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HELP - Complete Behaviour Change

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HELP - Complete Behaviour Change

Postby Colin and Albert » Thu Oct 20, 2022 11:15 am

Hi Guys

It says there is no such thing as a Newbie but if there were, then I am the one!

I have never considered owning a bird before, much less an African Grey but inherited one under circumstances I will not bore you with. I was TOLD he was a HE and that he was “…around 5 years old” and despite my wife being the one who has an affinity with animals, “Albert” adopted ME! He ate when I ate, relished sitting on my shoulder, would “kiss” me whenever asked (and sometimes when not!) and would happily whistle and chat away to me all day long. He is not very good at flying, managing once round the room to find my shoulder once in a blue moon and occasionally, when spooked, fly into the nearest wall! He would also kiss my dogs, chat to my grandchildren and pinch their crisps and was generally, a contended and happy little chap.

Until recently.

One game he enjoyed was throwing plastic golf balls off the top of his cage and complaining until I put them back for him so he could throw them off again. For the last few weeks however, he has taken to sitting on the balls as if he were trying to hatch them. He is still OK with me, although he no longer wants to get on my shoulder, but has become VERY aggressive with my wife, especially if she tries to clean his cage (which is where his golf balls now are) or even reach in to change his food or water. His personality seems to have completely changed and he is not so eager to interact with us.

I am told the only way to truly know if he is indeed a SHE is an expensive DNA test which, as a pensioner, I can ill afford.

What should I do? If anything… Should I take the golf balls away? Find him a small bird’s egg to sit on instead? Find him a mate? Or just watch him suffer sitting on his “eggs” day and night waiting for them to hatch?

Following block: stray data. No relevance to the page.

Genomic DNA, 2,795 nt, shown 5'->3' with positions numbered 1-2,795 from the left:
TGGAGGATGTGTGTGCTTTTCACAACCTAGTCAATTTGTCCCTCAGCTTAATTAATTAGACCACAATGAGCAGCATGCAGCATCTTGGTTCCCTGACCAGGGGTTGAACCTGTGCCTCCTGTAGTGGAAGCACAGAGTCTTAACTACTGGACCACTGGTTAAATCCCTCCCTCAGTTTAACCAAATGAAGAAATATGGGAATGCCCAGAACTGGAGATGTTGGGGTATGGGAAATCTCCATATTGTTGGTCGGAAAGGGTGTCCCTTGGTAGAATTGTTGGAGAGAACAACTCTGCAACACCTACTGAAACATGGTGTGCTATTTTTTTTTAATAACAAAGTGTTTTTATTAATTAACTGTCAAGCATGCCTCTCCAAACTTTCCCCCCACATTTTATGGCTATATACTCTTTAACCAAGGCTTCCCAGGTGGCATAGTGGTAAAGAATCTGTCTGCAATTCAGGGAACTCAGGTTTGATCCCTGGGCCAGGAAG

Please help as inherited or not, I do love “him”?
Colin and Albert
Gender: This parrot forum member is male
Posts: 1
Number of Birds Owned: 1
Types of Birds Owned: African Grey
Flight: Yes

Re: HELP - Complete Behaviour Change

Postby Pajarita » Fri Oct 21, 2022 11:27 am

Hi, Colin, Albert and wife, welcome to the forum.

Now, obviously the bird is not a male and I strongly believe, older than 5 (most likely, older than 8 or 10). Why do I say this? Because grays are usually low hormone birds and yours behaviors indicate it is overly hormonal which, with grays, only happens after 8 years or so of bad husbandry (human light schedule and diet too high in protein -meaning not enough veggies and fruits). Let me elaborate, grays are not cuddly birds, they don't kiss all the time and don't even like their body touched UNLESS they are in breeding condition. So, the first thing you need to do is to make sure you are keeping it at a strict solar schedule with a 2 hour exposure to dawn and dusk, and that her diet is a good one (no free-feeding protein food, absolutely NO animal protein -meat, eggs, cheese, etc- and offering veggies and fruits every morning with protein food being only for dinner and a measured portion at that). I have a 22 year old female, Sophie, and I feed her gloop and raw produce in the morning and nuts in the evening -she also gets a good multivitamin/mineral two or three times a week (this time of the year, being her breeding season, she gets it 3 times).